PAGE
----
— Rosanna Durruthy, LinkedIn’s Vice President of Global Diversity, Inclusion and Belonging

DEI Embraces Environmental, Social, and Governance (ESG) Values

The public—and the environmental, social, and governance (ESG) investment community—are increasingly challenging companies to validate their DEI commitments through internal and external actions. They want to know what you are doing to develop a diverse workforce, the steps you are taking to create an inclusive company culture, and how you are supporting underserved communities.

McKinsey & Co.’s report “Diversity wins: How inclusion matters” states that times of crisis—such as various events that have occurred since 2020—drive people to take a hard look at the companies they do business with to see what lies beneath. Businesses that are putting time and effort into DEI efforts and making actual progress are more likely to withstand public scrutiny than those that are not.

DEI Encourages Compliance

Compliance with federal, state, and local laws that mandate equal opportunity practices in all phases of the employment process and throughout the workplace should be standard practice for your company. It also adds regulatory structure to your company’s DEI efforts.

If your company has 15 or more employees, you are required to comply with various laws under the Equal Employment Opportunity Commission (EEOC), which prohibit discrimination against a job applicant or an employee based on race, color, religion, sex (including pregnancy, gender identity, and sexual orientation), national origin, age (40 years or older), disability, or genetic information. The laws also make it illegal to retaliate against a person because they complained about discrimination, filed a charge of discrimination, or participated in an employment discrimination investigation or lawsuit.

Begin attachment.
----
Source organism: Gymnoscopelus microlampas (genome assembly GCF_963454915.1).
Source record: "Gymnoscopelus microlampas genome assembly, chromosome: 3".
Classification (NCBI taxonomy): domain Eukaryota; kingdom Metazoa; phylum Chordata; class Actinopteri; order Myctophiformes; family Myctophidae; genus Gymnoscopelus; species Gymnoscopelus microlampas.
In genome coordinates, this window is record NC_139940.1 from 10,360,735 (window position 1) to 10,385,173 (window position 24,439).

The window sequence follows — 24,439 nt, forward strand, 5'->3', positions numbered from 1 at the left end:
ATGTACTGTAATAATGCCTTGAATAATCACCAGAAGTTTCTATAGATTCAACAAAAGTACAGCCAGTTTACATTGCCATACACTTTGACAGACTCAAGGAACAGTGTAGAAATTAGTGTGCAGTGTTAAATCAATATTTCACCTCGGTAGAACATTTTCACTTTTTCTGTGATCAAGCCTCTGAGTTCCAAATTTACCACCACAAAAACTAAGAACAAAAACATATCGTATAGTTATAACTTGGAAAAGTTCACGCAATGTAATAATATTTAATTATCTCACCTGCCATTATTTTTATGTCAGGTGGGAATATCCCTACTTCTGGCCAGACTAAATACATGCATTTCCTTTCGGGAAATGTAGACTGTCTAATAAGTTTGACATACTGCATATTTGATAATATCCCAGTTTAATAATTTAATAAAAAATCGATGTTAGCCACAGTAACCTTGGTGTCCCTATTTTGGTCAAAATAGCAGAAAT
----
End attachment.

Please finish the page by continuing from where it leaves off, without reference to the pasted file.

How G&A Can Help

If you need help creating, revising, or implementing your company’s diversity, equity, and inclusion plan, G&A can help. We offer small to mid-sized businesses world-class HR services and a team of experts who can help you navigate sensitive employment issues. Schedule a consultation with one of our knowledgeable business advisors to learn more.